Should…not Could

CNN headline is that the Ex-Army GI who orchestrated the killing of two Iraqi’s, their youngest daughter, and the raping and killing of their oldest daughter “Could face the Death Penalty.”

What did he do? Here’s a little tidbit…

Spc. James Barker, one of the soldiers involved, told investigators that the soldiers were drinking whiskey, playing cards and hitting golf balls when Green brought up the idea of going to the house near the checkpoint where they were stationed to rape the girl. Barker described Green as persistent.

So I say change that “Could” to “Should” or “Will.”

Personally, I think we hand him back to the Iraqi’s. This never should have gone to civilian court in the States. Either prosecute him under the UCMJ, or let Iraq have him.

I think they could be much more creative in assigning a fitting punishment for him.

(H/T LEX)

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2 Responses to Should…not Could

  1. A Random J.D. says:

    I wish that the Iraqi’s could try him, as well. I’m sure that their society is far less tolerant of this type of horrendous crime.

    As for why this is in US civilian court–Green was discharged from the military before he was charged with this crime. He can only be tried under the UCMJ (or court martialed) if he is currently in the military. It doesn’t matter that the crime occurred WHEN he was in the military. He would have to re-enlist in order for the military to court martial him.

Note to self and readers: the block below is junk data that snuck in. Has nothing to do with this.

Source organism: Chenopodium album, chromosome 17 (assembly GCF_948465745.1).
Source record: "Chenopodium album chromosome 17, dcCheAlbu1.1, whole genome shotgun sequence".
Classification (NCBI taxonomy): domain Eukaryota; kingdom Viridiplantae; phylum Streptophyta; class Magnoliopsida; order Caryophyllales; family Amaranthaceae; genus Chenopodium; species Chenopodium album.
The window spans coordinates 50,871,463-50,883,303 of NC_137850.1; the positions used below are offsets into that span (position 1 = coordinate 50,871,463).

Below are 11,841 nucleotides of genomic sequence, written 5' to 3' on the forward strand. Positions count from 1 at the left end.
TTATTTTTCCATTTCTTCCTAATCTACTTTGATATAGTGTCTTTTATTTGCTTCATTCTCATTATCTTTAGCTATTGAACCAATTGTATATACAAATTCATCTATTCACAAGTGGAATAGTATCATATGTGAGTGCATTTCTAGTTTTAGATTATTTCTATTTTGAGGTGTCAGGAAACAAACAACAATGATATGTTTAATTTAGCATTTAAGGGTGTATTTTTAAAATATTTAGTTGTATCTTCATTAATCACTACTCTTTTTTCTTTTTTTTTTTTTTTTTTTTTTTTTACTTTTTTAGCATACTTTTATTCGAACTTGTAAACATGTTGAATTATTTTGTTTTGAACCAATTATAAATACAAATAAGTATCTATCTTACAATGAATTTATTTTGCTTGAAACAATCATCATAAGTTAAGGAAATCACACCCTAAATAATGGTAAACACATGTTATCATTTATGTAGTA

But in this case I’d rather the US civilian courts handle it than the military courts, anyway. Here’s why: although the UCMJ has the death penalty for many crimes (including both murder and rape), the president has to sign off on it/approve it, thus it is very rare for someone who has been court martialed to actually be executed for a crime. (I think they created this rule after WWII to stop impromptu trials and executions, but I’m not 100% sure.)
    Anyway, Bush signed off on one, but I don’t think the execution actually went through. So the last time the military actually executed someone was when JFK was in office.

  2. fastnav says:

    JD, makes sense to me.

    Although it’s not unheard of for folks to be “re-enlisted” against their will in order to be prosecuted for crimes, I see where you’re coming from.

    Not to disparage our justice system, but I can see the media hysteria over “justice” having more of an effect on the outcome of a civilian court proceeding.

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